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Relief Valves: "What Can Go Wrong" Scenarios - Part 1

Nov 08 2010 01:30 PM | pleckner in Safety and Pressure Relief -----

Being Conservative

There are times when a failure may be obvious, cooling water stops to a condenser. Then there are times when it will take some stretching to find any, a pressure vessel operating in a nonflammable, low-pressure system with little fluid throughput. There are three approaches you can take when analyzing your process. You can be CONSERVATIVE. You can be conservative or, as I like to think of myself, you can be CONSERvative. I follow API 520 and 521 to the letter as a minimum. If my company or the client I am working for happens to have more stringent rules, these obviously supercede what is in API documents. For example, API 521, paragraph basically allows you to "ignore" heights above 25 feet when considering how much of a vessel to include in a fire zone calculation. I worked for a company that used 50 feet for its standard.

I will perform the necessary relieving load calculations for any scenario that cannot be rationally explained away, even if there is only a remote possibility that the failure will ever occur. The alternative is to perform fault tree analysis, risk assessment, etc. If it can be shown that a given scenario is indeed a 1 million to 1 long shot, then I'll label it as being not credible. Until then, it's only a relatively small amount of time that needs to be spent to perform the necessary calculations to be safe.

In the case of analyzing for Double Jeopardy, this is where I get my most grief; my conservatism tells me to error on the safe side, the client's money tells me to make the scenario go away. If I feel that even a Double Jeopardy failure can lead to a loss of life or major equipment damage, I might go ahead and do the relieving load calculations anyways (this does not usually go over too well with the powers-to-be because this usually results in larger relief systems).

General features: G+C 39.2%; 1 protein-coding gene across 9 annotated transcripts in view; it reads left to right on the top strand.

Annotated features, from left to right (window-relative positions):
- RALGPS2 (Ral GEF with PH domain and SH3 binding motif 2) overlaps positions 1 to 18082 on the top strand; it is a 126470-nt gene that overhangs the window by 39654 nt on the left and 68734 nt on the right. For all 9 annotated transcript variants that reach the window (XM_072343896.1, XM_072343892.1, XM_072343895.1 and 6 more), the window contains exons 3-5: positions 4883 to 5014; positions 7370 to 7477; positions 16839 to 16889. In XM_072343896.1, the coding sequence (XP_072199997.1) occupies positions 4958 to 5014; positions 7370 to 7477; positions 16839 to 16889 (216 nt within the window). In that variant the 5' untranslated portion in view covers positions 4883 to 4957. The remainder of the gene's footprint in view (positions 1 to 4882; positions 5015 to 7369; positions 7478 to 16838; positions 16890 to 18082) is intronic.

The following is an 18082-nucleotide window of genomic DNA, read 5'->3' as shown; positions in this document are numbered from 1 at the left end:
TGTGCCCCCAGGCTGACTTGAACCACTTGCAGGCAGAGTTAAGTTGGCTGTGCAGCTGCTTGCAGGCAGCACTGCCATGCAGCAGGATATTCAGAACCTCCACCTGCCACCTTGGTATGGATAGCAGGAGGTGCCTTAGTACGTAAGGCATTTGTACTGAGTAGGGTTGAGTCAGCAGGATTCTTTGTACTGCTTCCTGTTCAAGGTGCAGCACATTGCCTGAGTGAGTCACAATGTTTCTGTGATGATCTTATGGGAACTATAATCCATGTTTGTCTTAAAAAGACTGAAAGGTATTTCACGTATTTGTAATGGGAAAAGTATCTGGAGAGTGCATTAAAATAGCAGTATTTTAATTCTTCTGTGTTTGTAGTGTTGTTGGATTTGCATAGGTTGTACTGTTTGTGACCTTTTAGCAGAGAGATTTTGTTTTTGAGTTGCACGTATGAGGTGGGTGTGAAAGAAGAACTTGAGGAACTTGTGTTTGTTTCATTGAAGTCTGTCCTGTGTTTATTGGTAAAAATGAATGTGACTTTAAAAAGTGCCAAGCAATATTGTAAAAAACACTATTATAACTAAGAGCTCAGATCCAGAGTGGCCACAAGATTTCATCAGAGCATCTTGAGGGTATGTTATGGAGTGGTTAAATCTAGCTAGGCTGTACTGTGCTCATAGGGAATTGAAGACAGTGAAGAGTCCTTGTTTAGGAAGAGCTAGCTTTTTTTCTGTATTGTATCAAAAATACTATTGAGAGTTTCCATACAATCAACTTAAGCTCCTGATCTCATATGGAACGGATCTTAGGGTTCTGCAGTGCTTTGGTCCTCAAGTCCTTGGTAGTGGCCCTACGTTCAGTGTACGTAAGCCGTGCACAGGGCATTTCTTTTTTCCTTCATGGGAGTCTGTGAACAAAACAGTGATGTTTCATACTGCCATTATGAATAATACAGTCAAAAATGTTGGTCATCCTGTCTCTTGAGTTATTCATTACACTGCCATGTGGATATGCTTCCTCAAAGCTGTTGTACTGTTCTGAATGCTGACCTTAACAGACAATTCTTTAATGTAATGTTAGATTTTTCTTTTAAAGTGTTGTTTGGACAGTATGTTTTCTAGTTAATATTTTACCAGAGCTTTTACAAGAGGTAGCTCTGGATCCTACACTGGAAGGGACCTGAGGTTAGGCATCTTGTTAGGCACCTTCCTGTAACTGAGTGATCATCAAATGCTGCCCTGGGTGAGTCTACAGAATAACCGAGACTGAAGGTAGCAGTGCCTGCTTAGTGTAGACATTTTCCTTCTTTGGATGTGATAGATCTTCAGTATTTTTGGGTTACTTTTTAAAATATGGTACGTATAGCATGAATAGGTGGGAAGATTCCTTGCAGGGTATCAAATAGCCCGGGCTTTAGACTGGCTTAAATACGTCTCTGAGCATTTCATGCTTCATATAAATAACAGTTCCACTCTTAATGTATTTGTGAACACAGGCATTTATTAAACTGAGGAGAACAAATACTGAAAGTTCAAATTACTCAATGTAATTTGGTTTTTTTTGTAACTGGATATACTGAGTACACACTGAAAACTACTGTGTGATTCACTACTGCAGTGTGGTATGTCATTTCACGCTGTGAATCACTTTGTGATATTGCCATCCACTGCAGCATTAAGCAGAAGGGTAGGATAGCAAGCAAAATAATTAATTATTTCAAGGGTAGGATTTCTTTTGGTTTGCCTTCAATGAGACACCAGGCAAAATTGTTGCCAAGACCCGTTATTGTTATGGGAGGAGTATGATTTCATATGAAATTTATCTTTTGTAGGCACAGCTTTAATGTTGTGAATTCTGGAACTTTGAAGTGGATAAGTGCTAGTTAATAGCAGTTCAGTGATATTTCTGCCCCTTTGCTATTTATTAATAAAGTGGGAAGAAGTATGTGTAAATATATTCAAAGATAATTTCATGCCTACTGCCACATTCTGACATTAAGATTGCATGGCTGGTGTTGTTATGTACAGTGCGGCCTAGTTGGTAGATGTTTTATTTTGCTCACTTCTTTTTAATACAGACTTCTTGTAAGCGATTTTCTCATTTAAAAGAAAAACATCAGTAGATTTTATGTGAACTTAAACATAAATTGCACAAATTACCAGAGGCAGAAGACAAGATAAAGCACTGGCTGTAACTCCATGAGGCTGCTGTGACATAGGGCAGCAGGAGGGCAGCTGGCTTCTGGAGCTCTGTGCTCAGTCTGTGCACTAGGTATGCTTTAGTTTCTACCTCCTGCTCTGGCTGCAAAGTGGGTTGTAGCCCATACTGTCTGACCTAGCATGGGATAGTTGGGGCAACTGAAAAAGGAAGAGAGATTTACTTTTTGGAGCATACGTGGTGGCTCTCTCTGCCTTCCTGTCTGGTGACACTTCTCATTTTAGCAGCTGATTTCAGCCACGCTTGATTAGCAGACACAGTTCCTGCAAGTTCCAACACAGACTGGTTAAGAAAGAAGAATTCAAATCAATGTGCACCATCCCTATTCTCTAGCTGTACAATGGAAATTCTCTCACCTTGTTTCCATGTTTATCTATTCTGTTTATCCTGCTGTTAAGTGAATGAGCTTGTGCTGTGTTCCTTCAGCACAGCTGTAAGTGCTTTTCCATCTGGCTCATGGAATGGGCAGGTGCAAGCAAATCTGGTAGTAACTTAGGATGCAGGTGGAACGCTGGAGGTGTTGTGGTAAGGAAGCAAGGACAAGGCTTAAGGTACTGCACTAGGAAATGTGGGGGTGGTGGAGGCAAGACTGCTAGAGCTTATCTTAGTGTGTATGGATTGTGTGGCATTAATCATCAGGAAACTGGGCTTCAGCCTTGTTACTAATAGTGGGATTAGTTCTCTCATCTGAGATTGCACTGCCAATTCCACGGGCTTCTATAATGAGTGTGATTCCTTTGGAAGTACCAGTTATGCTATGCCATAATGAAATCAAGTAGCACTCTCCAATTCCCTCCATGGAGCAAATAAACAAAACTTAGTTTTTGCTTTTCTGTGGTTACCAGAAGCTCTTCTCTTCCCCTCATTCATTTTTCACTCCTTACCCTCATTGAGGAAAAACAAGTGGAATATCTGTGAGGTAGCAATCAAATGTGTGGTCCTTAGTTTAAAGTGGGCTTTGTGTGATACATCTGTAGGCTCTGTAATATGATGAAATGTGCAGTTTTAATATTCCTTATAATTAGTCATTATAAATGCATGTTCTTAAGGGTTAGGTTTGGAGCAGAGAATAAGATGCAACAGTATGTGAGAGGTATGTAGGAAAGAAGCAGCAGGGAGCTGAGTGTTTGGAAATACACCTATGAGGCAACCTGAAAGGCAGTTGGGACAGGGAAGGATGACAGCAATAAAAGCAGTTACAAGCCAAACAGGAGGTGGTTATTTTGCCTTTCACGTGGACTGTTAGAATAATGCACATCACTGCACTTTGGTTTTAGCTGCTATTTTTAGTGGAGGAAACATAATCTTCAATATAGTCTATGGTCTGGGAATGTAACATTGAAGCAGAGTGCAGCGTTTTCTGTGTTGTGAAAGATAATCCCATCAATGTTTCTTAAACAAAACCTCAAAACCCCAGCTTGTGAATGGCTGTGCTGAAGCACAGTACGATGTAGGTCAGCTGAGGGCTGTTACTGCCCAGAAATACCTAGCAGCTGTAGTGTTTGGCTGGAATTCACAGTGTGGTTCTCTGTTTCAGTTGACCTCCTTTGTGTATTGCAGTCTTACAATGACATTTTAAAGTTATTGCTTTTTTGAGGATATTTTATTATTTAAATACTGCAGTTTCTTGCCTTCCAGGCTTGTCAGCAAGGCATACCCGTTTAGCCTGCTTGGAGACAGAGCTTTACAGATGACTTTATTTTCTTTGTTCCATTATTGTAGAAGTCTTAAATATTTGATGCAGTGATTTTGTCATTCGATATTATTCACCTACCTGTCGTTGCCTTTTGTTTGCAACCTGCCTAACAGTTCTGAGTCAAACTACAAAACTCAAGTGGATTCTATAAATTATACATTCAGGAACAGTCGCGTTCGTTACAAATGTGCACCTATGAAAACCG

API 521, paragraph 3.4 states that one can take credit for operator response after 10-30 minutes. I stick with the higher end at all times.

When analyzing a system for failures of control valves, I will always assume all my valves will fail as they are intended (fail close will indeed fail close, fail open will indeed fail open) except for the one control valve that will cause an overpressure hazard! This valve I assume to fail in the opposite direction (fails closed if it is intended to fail open).

When analyzing a system for "what can go wrong" scenarios, plant instrumentation sometimes may be used to justify the elimination of some scenarios. For example, if I have a hard wired (opposed to a Distributed Control System-DCS) pressure interlock that will shut steam off to the reboiler when the column pressure rises to some predetermined value, and there are redundant pressure switches, I might consider cooling water failure to the condenser as not being a credible scenario. On the other hand, once a credible scenario has been established, you are never to take into account the use of instrumentation as a means of reducing the relieving load.

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